At this hour, Wil Maheia and the Belize Territorial Volunteers are making last-minute preparations for the first day of a venture that has never been embarked upon in Belizean history. They will attempt to clear the Belize/Guatemala border using machetes.
Maheia says that BTV and he have made realistic contingency plans to ensure that they do not enter and infringe on Guatemalan territory by having the support of extensive maps, compasses, and GPS devices.
The GPS is one of the most high-tech instruments that they can use to track their location, but even this equipment has its limitations. Today, Ian Gillett, who is an experienced surveyor, and who has been studying GPS for years, explained to us just how it works, and what those limitations are:
Ian Gillett - GPS Expert
"GPS is basically a navigational system. It is system built by the US Defense System, it has 24 satellites that are in orbit and they circle the earth 2 times per day in 12`hour sequence. They operate basically with atomic clocks. What we go in the stores and buy are receivers. The average person can go and buy a handheld receiver. Just as with any other thing - the cheaper the receiver the less accurate it is. The more expensive the receiver the better accuracy you get from a receiver. For a GPS to function properly you need a fair view of the sky. GPS are used only outdoors. Limitations occur when you are in heavy forested area and when you are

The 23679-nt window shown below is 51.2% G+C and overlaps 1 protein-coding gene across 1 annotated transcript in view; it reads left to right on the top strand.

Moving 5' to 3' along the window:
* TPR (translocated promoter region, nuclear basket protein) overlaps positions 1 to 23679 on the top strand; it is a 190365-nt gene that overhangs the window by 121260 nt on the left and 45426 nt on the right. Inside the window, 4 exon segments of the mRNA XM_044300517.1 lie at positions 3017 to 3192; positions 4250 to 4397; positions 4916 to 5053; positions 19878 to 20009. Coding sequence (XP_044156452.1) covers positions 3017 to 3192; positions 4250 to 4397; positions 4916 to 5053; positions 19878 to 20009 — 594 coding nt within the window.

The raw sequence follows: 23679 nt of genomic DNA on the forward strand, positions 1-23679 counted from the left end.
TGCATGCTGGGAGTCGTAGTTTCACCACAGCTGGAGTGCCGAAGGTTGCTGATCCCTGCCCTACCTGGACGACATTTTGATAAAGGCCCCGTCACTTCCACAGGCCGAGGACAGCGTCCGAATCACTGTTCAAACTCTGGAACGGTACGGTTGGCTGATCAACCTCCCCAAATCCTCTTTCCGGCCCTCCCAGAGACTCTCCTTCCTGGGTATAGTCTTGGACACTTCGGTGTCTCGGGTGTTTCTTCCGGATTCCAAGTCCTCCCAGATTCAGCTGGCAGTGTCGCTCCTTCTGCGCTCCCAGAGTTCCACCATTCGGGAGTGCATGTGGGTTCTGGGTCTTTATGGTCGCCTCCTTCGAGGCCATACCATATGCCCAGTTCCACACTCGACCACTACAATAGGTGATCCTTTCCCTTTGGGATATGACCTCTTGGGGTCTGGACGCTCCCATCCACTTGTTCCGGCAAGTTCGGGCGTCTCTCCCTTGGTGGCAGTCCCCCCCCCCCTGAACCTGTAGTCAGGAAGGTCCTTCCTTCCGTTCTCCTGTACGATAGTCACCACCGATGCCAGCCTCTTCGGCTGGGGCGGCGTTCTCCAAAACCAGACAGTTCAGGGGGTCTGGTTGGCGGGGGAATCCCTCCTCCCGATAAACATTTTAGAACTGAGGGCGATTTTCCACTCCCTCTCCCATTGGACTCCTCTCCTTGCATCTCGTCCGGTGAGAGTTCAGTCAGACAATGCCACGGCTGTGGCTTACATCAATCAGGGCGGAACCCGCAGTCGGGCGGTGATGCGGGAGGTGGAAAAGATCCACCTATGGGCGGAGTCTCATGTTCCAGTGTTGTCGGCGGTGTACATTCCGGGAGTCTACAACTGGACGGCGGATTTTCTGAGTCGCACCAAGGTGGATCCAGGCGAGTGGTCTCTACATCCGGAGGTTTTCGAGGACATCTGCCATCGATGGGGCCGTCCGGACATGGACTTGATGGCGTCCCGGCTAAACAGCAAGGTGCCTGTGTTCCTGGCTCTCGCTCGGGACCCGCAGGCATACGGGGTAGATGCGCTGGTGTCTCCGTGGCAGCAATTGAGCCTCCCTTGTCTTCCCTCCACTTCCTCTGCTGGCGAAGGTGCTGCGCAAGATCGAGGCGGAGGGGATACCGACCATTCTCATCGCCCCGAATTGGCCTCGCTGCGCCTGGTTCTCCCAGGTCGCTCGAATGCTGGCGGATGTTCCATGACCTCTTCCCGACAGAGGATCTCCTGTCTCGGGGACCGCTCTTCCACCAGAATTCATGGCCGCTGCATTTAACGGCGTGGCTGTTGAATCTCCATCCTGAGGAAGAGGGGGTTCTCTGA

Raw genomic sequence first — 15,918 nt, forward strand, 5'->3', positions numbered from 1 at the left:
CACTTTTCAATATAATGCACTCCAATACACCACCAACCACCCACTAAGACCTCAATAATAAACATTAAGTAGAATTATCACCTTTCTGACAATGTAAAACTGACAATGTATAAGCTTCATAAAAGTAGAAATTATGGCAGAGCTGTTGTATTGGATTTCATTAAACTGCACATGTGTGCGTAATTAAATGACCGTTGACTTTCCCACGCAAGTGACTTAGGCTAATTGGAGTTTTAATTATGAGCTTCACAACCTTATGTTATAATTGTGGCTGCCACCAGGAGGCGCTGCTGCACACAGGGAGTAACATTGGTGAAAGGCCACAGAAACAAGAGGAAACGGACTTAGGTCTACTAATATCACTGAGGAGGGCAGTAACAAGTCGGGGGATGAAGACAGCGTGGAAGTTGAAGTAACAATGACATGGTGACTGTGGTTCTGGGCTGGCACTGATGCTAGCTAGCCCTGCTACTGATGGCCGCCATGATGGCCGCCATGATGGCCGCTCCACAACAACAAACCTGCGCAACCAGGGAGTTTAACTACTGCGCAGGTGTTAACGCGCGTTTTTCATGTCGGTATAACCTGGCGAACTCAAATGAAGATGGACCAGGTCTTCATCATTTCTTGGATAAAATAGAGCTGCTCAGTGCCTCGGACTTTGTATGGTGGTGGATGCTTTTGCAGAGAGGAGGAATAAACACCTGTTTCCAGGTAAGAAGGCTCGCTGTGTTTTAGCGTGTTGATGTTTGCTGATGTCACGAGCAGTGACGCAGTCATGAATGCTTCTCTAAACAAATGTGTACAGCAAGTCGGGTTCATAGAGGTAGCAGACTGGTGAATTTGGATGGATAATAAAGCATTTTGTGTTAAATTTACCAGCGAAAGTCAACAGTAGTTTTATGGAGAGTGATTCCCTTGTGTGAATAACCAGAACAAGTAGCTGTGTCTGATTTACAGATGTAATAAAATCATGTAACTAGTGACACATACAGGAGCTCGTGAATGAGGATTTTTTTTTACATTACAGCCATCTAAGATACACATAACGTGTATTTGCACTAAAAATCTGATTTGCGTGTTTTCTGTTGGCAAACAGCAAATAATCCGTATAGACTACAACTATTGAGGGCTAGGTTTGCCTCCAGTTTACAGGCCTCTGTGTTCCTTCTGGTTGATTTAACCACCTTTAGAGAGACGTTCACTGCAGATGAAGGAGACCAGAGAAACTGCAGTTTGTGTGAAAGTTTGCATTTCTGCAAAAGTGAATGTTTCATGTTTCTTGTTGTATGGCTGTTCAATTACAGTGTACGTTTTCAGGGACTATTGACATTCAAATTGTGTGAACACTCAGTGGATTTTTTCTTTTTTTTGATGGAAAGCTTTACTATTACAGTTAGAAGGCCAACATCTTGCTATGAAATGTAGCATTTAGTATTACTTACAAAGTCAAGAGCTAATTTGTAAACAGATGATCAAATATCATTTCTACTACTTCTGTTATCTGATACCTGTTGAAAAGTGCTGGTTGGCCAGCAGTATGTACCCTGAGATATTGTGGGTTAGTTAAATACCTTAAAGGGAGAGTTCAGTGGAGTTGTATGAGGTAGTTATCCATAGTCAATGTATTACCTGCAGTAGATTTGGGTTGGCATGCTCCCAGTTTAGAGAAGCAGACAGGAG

against tall buildings. Once you are against a tall building or a heavy forested area and you do not have a direct line of sight between the receivers that is in your hand or satellite then you have a decrease in accuracy or basically a limitation and then the accuracy is thrown out. The average accuracy of a handheld GPS is within 10-30 meters. Accuracy is something that is calculated versus a known position. You must know a point in order to determine how accurate you are in proximity to that location."
"That known point - it has to be something that is already established?"
Ian Gillett - GPS Expert
"Right that position had to have been established, it had to have been observed and calculated and accepted and then you can then determine the accuracy of a GPS versus that known point."
This evening, Wil Maheia spoke to 7News and told us that he will be accompanied by some very knowledgeable former security personnel and land surveyors who are highly experienced in the country's maps and terrain. He also told us that tomorrow's location is under clear skies, and in the sight of at least 10 of those global positioning satellites which Gillett spoke about in the interview.
We hope to ask him tomorrow in person about his plan for those places along the border where there are thick canopies, as described by the BDF Commander yesterday.